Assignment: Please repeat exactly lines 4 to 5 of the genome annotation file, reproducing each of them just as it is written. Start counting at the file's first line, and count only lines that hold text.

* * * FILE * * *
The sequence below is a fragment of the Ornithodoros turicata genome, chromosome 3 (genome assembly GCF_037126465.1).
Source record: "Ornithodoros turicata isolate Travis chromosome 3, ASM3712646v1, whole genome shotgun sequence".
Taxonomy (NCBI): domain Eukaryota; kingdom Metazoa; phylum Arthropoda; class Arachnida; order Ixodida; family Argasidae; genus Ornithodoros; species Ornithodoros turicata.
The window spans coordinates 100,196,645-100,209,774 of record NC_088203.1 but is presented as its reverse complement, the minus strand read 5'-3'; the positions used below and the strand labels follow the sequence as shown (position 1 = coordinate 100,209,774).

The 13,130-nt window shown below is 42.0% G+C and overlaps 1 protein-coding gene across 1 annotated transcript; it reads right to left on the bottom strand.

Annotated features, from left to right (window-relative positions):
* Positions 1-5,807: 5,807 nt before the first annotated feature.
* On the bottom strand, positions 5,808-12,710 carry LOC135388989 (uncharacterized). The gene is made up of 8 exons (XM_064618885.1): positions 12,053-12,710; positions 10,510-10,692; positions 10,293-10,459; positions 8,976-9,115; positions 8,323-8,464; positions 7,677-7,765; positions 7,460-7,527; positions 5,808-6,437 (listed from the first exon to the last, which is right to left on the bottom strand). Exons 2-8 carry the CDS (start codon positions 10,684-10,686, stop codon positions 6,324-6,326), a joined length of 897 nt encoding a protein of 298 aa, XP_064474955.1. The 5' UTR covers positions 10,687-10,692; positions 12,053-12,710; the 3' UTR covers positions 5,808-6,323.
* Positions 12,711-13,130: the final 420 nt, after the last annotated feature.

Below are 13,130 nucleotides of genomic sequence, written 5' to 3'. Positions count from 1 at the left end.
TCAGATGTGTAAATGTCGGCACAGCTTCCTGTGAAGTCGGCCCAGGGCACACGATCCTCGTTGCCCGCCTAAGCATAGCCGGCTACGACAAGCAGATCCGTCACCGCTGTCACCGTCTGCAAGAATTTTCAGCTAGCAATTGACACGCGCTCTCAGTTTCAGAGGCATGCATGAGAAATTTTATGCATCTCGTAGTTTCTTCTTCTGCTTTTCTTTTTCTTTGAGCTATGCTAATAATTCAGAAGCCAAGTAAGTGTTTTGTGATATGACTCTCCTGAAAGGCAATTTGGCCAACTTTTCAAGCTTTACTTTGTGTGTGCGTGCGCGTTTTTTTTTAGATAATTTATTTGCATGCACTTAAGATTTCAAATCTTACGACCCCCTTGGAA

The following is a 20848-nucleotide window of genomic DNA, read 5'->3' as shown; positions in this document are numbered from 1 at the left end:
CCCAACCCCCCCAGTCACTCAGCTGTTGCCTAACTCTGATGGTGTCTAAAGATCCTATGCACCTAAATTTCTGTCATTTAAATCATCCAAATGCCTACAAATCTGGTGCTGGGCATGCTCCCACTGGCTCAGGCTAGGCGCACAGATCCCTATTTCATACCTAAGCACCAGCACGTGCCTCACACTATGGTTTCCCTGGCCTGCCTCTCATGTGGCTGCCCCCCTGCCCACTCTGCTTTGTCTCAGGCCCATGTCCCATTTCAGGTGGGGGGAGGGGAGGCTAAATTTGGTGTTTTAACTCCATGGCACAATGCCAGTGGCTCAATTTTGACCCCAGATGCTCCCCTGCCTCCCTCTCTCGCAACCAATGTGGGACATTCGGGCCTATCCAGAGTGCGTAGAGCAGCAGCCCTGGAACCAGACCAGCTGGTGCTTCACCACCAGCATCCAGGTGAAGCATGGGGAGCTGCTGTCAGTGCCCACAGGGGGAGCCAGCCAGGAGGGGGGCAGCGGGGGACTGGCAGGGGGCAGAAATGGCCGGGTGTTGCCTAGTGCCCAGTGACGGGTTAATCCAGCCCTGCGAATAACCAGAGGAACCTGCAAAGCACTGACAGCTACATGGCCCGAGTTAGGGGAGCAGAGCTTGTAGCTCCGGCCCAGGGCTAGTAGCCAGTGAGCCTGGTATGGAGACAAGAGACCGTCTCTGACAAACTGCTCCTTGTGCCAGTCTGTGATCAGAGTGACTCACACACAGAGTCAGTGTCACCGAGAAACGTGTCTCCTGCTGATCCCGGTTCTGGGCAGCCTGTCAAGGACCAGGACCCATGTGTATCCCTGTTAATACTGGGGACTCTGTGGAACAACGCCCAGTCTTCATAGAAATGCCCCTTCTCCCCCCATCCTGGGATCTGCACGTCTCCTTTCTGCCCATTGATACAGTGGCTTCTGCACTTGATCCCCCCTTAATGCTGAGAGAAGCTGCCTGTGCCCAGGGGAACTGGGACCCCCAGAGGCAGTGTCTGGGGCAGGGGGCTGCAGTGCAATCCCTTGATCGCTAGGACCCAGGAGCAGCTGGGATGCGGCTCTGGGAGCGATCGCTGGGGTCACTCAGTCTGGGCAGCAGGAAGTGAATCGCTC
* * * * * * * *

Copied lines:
The window spans coordinates 100,196,645-100,209,774 of record NC_088203.1 but is presented as its reverse complement, the minus strand read 5'-3'; the positions used below and the strand labels follow the sequence as shown (position 1 = coordinate 100,209,774).

The 13,130-nt window shown below is 42.0% G+C and overlaps 1 protein-coding gene across 1 annotated transcript; it reads right to left on the bottom strand.